Macau walking tour
Walking tour info
Length: 6.3 km in total
Time: 5-7 hours, including attractions stops
Start your Macau tour from Maritime Museum (海事博物館; 1 Largo do Pagode da Barra; www.museumaritimo.gov.mo; 10:00-18:00, closed on Tuesdays; MOP$5) located on the southwest of Macau Peninsula. The three-storey museum was officially opened in 1987, but since the building at the time wasn’t spacious enough, the new one was launched in 1990. As the name itself says, it is the museum where you can enjoy the exhibition of ships and maritime industry in general. It provides deep insight into the history of Macau, presenting both – Chinese and Portuguese nautical vessels since it is built on the place where Portuguese explorers first landed.
Opposite Macau Maritime Museum is A-Ma Temple (媽閣廟). This is one of the oldest temples in this area, built in 1488, and one of the Buddha halls in Macau. It commemorates Mazu, the sacred sea goddess, and the temple offers a peaceful and serene view. Typical Chinese architecture, with all of its colors, curves and details will provide you with the real experience of Chinese culture and tradition. Constructed mostly of bricks and stone, it contains six parts, with stone lions guarding it. A huge statue of Mazu, poems carved on the stone and the hall, which is considered to be the oldest in the complex, can be regarded as the main features of this simple, yet very important temple.
From A-Ma Temple, head northwest, and after 25 m turn right on Calcada da Barra. Stay on Calcada de Barra and after 220 m on your right side, you will see Moorish Barracks (港务局大楼; Calcada da Barra). The fact you cannot enter the barracks and experience it from the inside is a disappointment, but the things it offers on the outside are also nice to see. It dates from colonial times, more precisely from 1874, and its unusual architecture has something neo-classical, but yet it is obvious that so many different cultures mix and create something new here. This is the only building in Macau that has features of both, Gothic and Arabian style and the long porch is probably the most interesting part of the building. Further on, 280 m up the Calcada de Barra, the street goes to Lilau Square, the first Portuguese residential quarters where the Mandarin’s House stands firm in all its colors across the street.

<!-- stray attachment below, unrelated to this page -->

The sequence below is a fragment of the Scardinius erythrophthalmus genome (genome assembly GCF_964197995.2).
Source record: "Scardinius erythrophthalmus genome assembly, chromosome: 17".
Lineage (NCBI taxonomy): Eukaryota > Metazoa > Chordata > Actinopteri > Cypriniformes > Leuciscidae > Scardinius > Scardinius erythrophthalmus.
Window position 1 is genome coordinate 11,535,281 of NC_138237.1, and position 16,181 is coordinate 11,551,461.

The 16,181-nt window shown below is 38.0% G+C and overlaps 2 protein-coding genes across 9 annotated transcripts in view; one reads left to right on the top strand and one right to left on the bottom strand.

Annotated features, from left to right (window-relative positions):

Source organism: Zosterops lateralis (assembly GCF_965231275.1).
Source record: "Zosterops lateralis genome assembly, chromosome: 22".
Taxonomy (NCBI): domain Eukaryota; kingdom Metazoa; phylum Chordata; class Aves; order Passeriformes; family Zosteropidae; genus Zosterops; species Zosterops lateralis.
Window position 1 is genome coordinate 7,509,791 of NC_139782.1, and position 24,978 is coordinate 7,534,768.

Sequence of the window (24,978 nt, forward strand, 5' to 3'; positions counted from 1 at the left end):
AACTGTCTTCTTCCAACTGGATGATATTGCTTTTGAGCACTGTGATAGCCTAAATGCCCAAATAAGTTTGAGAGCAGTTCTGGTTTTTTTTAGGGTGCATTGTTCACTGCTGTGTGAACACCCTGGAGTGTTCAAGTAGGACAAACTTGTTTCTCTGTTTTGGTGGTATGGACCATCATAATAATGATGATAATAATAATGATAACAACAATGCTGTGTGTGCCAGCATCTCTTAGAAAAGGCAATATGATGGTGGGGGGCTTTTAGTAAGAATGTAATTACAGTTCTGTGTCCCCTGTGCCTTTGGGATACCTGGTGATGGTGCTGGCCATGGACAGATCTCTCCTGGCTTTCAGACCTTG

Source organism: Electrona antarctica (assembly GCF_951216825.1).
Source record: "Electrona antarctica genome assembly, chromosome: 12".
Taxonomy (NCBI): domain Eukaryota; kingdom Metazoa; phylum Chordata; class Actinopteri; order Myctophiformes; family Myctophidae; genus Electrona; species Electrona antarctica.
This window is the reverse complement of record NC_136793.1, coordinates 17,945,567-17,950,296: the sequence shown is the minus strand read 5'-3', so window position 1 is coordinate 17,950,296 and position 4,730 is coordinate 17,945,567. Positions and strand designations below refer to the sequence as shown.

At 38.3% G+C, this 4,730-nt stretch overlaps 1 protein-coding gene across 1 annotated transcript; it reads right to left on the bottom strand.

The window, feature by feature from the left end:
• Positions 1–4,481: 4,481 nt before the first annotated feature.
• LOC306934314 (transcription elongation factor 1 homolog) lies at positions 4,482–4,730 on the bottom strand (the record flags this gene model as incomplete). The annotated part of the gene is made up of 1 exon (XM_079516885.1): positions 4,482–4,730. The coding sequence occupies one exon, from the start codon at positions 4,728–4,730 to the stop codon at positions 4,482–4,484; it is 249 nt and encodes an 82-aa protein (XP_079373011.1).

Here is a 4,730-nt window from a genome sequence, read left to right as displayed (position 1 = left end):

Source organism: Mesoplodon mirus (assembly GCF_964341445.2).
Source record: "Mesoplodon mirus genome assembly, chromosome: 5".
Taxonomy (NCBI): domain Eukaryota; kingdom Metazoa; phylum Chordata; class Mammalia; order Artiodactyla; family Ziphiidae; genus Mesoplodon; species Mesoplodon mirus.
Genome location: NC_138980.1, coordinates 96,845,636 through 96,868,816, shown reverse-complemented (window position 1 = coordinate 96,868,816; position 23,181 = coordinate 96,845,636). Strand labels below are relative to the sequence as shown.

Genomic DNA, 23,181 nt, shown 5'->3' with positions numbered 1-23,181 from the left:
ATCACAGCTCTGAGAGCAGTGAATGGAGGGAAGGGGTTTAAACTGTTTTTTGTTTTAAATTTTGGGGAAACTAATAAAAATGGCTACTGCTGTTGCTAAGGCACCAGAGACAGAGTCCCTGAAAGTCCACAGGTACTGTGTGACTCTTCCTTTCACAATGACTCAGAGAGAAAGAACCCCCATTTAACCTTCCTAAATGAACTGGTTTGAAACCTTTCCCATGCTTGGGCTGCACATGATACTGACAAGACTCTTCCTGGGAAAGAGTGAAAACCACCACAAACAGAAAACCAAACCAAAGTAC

Mandarin’s house (郑家大屋; 10 Travessa de Antonio da Silva; 10:00-18:00, closed on Wednesdays; free), the traditional Chinese residential complex is not very rich in its architecture, again giving the insight of Macao’s multicultural background and heritage. Dating from 1869, the former home of Zheng Guangying is a great example of how Chinese and Western cultures interchange at one place. However, its humanistic value should also not be neglected, regarding the fact that the best book of its owner of its owner, Word of Warning in Times of Prosperity, was written in this house. Further on from Mandarin’s house, 300 m up the road, St. Lawrence’s Church (聖老楞佐堂; Igreja de São Lourenço) stands on the left side of Rua de São Lourenco (São Lourenco Street).
The church is very old, constructed in 1560, yet also nice regarding its beautiful garden and surroundings. However, the look it has today was not acquired before 1846, since at first it was mainly a wooden church. It is built in neo-classical style, painted in cream and white, with a greatly decorated interior. Overlooking the sea, it was an important gathering spot for sailor’s families to pray for the well-being of their loved ones while on the sea. Behind the St. Lawrence’s Church, just across the junction Rua da Prata and Rua de São José, is St. Joseph’s Seminary and Church (聖若瑟修院及聖堂; Igreja e Seminário de São José).
St. Joseph’s Church, built in 1758 is the rare example of baroque architecture in China, and that makes it so different from other religious objects in this country. However, you can notice the presence of neo-classical style in the Seminary, established in 1728, mainly constructed of gray bricks, which makes it opposite from the church. This place is important because it keeps St. Francis Xavier’s arm bones, considered to be one of the precious sanctities. After visiting the church, walk back on Rua da Prata toward the St. Lawrence’s Church, then turn left onto Rua da Imprensa Nacional. Follow Rua Central and Calcada do Teatro for 300 m and you will be at St. Augustine’s Square surrounded by a group of monuments – Dom Pedro V Theatre (Teatro Dom Pedro V), Sir Robert Ho Tung Library (Biblioteca Sir Robert Ho Tung) and St. Augustine’s Church (Igreja de São Agostinho).
Dom Pedro V Theatre (伯多祿五世劇院; 10:00-18:00, closed on Tuesdays) can be compared to some of the famous European theaters of the time with its Western-style, yet it remains very typical and perfectly fits the Chinese environment of Macau. Built in 1860, it was of a huge importance for that period, since it was the main place for public events and community gatherings. Interior and architecture design, in general, are unique, giving the special impression with a quiet atmosphere.